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International Conference: Disruptive Technologies and the Public Service - Day 2

Drusilla, Wee Kim Wee School of Communication Studies

8 March 2017



“Trust and Legitimacy of the State” was the theme for the second day of the conference. Opening the day’s conference was
Mr Pedro Conceição, the Director of Strategic Policy of UNDP’s Bureau for Programme and Policy Support. The keynote revolves around the topic of Tech Innovation and the Sustainable Development Goals.

 

In his speech, Conceição focuses on the relationship between science, technology, economy and society as well as the people-government relationship during this transition period of advancing technology. With the rise and advancement in technology, it provides a sense of hope and optimism for the everchanging world. However, Conceição also mentioned the concern of possible disruption that could be both dramatic and traumatic to the people. As the technology advances, it generates the fear of being left behind in an evolving economy or society. This result in a “erosion that appears to be taking place in the trust of governance”, where people questions if the government is able to manage the transition into what Conceição calls, “the 4th industrial revolution”.

Hence, Conceição concludes by suggesting that government should engage proactively with technology, embracing instead of rejecting it. Government should think through the various policy and decision and ensure a smooth, inclusive and secure transition to the next stage of technology advancement.                                                                              

Following Conceição’s speech, a panel discussion by moderator, Mr Danny Buerkli (Programme Director, Centre for Public Impact) discussed on the topic of how the new disruptive technologies will affect public services as well as examining the effects of such reconfiguration on the relationship between the state and citizen with regards to trust and legitimacy.

Mr Aaron Maniam (Senior Director, Industry Division, Ministry of Trade and Industry, Government of Singapore) spoke about the potential use of Artificial Intelligence (AI) for government and how technology helps to make life better for the people as seen with Singapore’s own initiative – Smart Nation. Mr Nimo Naamani (Chief Technology Officer, Horizon State) talks about technology with foot print transparency and how it benefits the government by allowing the government to interact with the citizens. Mr Askar Zhambankin (Deputy Chairman of the Board, «Zerde», National Info-Communication Holding of Kazakhstan) presented on the cost saving properties of the new technology. Mr Evan Stubbs (Associate Director, Boston Consulting Group, Australia), discussed the government’s important role that ease the friction during the transition period into the new technology age.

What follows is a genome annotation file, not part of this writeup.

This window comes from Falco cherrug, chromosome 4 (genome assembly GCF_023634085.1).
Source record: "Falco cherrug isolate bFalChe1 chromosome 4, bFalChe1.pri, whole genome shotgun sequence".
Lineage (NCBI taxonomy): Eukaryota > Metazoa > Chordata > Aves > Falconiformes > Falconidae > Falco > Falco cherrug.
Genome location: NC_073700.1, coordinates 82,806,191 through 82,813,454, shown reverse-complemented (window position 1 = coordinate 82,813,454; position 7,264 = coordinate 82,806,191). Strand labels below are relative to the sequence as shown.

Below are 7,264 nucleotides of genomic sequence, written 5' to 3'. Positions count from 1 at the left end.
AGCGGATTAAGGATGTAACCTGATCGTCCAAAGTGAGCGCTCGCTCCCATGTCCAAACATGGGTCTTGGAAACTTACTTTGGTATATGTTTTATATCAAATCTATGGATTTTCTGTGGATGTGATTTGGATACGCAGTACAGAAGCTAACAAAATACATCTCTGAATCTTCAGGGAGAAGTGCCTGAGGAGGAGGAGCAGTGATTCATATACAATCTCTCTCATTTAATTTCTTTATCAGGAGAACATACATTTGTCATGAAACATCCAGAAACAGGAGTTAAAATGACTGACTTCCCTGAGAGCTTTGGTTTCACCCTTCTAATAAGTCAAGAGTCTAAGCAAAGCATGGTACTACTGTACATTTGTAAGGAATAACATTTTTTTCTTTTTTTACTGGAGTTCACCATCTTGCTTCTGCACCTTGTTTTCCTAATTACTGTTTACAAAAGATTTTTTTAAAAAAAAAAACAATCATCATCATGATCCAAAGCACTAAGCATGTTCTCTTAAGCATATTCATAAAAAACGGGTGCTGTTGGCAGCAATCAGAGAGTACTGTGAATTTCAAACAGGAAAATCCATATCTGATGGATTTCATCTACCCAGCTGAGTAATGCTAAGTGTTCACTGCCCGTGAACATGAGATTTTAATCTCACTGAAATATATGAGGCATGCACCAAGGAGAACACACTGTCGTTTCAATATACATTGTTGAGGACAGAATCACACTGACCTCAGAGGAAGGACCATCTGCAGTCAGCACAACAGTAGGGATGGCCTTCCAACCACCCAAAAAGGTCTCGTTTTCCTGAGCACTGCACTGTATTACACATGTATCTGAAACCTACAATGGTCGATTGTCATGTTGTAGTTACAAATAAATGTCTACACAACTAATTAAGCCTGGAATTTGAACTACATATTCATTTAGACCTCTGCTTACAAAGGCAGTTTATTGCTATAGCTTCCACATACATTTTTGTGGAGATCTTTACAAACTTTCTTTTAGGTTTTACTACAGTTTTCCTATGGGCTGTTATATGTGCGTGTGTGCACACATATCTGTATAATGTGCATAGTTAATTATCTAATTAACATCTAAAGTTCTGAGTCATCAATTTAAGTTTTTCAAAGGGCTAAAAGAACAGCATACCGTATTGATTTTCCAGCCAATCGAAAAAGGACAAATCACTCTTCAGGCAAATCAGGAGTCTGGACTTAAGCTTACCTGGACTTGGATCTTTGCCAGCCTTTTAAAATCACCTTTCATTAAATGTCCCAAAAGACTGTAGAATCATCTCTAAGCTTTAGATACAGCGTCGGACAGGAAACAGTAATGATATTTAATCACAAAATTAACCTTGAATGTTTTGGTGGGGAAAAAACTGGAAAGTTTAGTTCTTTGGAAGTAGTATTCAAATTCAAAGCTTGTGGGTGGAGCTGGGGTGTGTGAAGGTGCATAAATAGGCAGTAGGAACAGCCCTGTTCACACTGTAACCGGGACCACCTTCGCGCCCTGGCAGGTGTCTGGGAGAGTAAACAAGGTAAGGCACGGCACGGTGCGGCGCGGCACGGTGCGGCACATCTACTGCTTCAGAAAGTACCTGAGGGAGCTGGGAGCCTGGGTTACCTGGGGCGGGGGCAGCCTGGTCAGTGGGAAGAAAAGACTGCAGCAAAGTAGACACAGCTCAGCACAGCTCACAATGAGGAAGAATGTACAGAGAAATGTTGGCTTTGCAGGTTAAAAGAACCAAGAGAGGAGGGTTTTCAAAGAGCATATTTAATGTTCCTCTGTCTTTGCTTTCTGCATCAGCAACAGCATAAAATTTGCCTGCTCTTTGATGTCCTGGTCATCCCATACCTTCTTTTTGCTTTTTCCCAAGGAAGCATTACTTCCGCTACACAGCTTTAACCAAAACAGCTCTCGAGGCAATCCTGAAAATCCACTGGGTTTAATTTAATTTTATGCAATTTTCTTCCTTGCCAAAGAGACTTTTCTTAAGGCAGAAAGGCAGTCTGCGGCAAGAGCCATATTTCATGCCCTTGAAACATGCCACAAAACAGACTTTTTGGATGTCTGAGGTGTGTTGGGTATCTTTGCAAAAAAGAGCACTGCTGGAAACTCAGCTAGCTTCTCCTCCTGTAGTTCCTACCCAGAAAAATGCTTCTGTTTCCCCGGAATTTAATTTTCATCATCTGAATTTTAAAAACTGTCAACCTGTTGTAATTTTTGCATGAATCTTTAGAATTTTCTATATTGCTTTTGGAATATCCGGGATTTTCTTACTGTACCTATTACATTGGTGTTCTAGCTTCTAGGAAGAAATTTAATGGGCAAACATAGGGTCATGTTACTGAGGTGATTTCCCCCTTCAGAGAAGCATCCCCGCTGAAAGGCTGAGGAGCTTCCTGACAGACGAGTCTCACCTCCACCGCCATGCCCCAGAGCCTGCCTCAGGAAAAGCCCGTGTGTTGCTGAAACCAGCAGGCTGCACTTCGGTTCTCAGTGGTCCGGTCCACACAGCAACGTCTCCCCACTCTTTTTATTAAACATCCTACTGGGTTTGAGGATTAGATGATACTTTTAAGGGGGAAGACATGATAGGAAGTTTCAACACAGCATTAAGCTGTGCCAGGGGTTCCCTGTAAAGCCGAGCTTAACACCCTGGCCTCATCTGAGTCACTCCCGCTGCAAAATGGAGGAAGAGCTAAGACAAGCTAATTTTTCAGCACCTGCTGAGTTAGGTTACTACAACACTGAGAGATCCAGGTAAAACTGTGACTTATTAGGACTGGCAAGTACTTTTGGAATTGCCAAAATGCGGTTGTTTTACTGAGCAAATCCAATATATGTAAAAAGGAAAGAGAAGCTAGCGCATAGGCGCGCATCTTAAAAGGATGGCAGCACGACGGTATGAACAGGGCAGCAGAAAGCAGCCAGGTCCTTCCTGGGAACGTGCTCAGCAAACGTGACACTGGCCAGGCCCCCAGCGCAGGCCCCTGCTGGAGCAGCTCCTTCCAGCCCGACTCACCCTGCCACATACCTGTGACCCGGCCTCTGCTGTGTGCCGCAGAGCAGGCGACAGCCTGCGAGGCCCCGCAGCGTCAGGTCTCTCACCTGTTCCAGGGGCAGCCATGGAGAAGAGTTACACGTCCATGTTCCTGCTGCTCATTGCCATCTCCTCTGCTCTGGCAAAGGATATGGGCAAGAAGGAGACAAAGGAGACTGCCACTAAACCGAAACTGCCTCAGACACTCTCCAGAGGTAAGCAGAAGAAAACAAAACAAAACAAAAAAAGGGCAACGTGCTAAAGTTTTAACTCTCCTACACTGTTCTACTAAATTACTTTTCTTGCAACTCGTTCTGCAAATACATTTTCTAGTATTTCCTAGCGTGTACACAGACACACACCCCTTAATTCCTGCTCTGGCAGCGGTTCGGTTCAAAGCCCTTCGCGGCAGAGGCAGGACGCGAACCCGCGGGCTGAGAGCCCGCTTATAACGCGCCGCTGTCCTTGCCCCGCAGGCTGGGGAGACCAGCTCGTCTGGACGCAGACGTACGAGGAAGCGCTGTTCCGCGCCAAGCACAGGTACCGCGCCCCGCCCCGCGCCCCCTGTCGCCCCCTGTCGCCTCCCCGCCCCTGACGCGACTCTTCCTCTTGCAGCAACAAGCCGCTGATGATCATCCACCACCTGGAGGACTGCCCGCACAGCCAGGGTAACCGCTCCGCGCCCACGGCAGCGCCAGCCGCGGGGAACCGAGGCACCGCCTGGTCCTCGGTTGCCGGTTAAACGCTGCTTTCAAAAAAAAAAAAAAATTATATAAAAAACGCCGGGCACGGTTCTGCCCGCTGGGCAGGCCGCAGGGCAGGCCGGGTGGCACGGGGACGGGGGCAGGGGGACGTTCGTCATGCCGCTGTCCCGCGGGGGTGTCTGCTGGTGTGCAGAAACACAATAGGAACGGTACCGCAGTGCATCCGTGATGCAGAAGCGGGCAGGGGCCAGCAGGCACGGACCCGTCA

The morning session of the conference ended with a “Speed Dating” session, moderated by Mr Arndt Husar, the Deputy Director of UNDP Global Centre for Public Service Excellence. Participants were split into two groups. Group A consists of Civil servants, elected officials and development practitioners. Group B consists of young entrepreneurs, innovators, technology providers and experts. Participants were matched to meet each other for a 1-on-1 conversation, sharing their ideas, or any other topic of interests. Each participant then captures the points made via a mobile application which enables live crowdsourcing, allowing an immediate feedback from the session. The session ended with a recap on the insights gathered from the “Speed Dating” session.

The last activity of the conference is an interactive expert panel with regards to the morning sessions and a poll result presentation by Mr Danny Buerkli, with regards to the eight technologies and their hype cycle that were presented the day before. The panel continues from the presentation with the topic of automation, where Mr Muzi Ntombel (Chief Innovation Officer, Centre for Public Service Innovation (CPSI), South Africa) begins by sharing on how South African Government uses robotic such as Pharmacy Dispensing Units, to automate pharmacy process.

 

Along with the other panellist – Miss Christine Leitner (Senior Advisor and Co-Founder, Centre for Economics and Public Administration (CEPA) Ltd.), Miss Derval Usher (Head, Pulse Lab Jakarta, UN Global Pulse, Indonesia), Mr Ivar Tallo (Founder & Board Member, e-Governance Academy, Estonia) the panel continues the discussion of the key trends, tools, technologies and techniques used in public innovation.

The conference comes into a conclusion with Mr Max Everest-Phillips, Director of UNDP GCPSE, thanking the speakers, moderatos, panellists, and participants for creating a network of like-minded people who can discuss and keep in touch with each other to develop thoughts for the future.